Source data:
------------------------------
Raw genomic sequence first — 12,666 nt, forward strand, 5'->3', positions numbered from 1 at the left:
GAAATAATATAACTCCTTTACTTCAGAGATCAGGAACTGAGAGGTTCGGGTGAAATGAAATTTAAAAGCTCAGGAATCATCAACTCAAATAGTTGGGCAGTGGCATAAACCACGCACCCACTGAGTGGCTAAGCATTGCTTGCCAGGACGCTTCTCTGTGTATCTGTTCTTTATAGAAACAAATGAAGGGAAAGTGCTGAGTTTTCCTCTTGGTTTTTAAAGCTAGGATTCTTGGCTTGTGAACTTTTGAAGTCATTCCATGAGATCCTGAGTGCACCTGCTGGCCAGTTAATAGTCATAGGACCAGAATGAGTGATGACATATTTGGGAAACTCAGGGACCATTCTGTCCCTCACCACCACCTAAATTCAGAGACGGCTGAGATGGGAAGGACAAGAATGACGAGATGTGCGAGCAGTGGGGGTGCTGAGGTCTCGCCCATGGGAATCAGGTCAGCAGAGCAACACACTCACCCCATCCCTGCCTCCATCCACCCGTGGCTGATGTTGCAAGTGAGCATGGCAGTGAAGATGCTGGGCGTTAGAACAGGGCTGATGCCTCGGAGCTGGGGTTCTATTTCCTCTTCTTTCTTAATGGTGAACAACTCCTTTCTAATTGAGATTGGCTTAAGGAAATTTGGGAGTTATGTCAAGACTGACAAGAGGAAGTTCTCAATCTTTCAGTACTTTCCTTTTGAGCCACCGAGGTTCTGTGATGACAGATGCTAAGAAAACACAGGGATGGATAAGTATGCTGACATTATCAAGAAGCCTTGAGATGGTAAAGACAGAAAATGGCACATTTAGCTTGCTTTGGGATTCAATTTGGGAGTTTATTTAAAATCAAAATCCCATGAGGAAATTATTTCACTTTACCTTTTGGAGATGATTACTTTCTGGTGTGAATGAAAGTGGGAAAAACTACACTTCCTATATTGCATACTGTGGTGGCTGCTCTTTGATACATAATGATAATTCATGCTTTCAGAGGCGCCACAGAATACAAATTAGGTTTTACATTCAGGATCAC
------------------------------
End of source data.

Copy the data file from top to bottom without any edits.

Raw genomic sequence first — 12,666 nt, forward strand, 5'->3', positions numbered from 1 at the left:
GAAATAATATAACTCCTTTACTTCAGAGATCAGGAACTGAGAGGTTCGGGTGAAATGAAATTTAAAAGCTCAGGAATCATCAACTCAAATAGTTGGGCAGTGGCATAAACCACGCACCCACTGAGTGGCTAAGCATTGCTTGCCAGGACGCTTCTCTGTGTATCTGTTCTTTATAGAAACAAATGAAGGGAAAGTGCTGAGTTTTCCTCTTGGTTTTTAAAGCTAGGATTCTTGGCTTGTGAACTTTTGAAGTCATTCCATGAGATCCTGAGTGCACCTGCTGGCCAGTTAATAGTCATAGGACCAGAATGAGTGATGACATATTTGGGAAACTCAGGGACCATTCTGTCCCTCACCACCACCTAAATTCAGAGACGGCTGAGATGGGAAGGACAAGAATGACGAGATGTGCGAGCAGTGGGGGTGCTGAGGTCTCGCCCATGGGAATCAGGTCAGCAGAGCAACACACTCACCCCATCCCTGCCTCCATCCACCCGTGGCTGATGTTGCAAGTGAGCATGGCAGTGAAGATGCTGGGCGTTAGAACAGGGCTGATGCCTCGGAGCTGGGGTTCTATTTCCTCTTCTTTCTTAATGGTGAACAACTCCTTTCTAATTGAGATTGGCTTAAGGAAATTTGGGAGTTATGTCAAGACTGACAAGAGGAAGTTCTCAATCTTTCAGTACTTTCCTTTTGAGCCACCGAGGTTCTGTGATGACAGATGCTAAGAAAACACAGGGATGGATAAGTATGCTGACATTATCAAGAAGCCTTGAGATGGTAAAGACAGAAAATGGCACATTTAGCTTGCTTTGGGATTCAATTTGGGAGTTTATTTAAAATCAAAATCCCATGAGGAAATTATTTCACTTTACCTTTTGGAGATGATTACTTTCTGGTGTGAATGAAAGTGGGAAAAACTACACTTCCTATATTGCATACTGTGGTGGCTGCTCTTTGATACATAATGATAATTCATGCTTTCAGAGGCGCCACAGAATACAAATTAGGTTTTACATTCAGGATCAC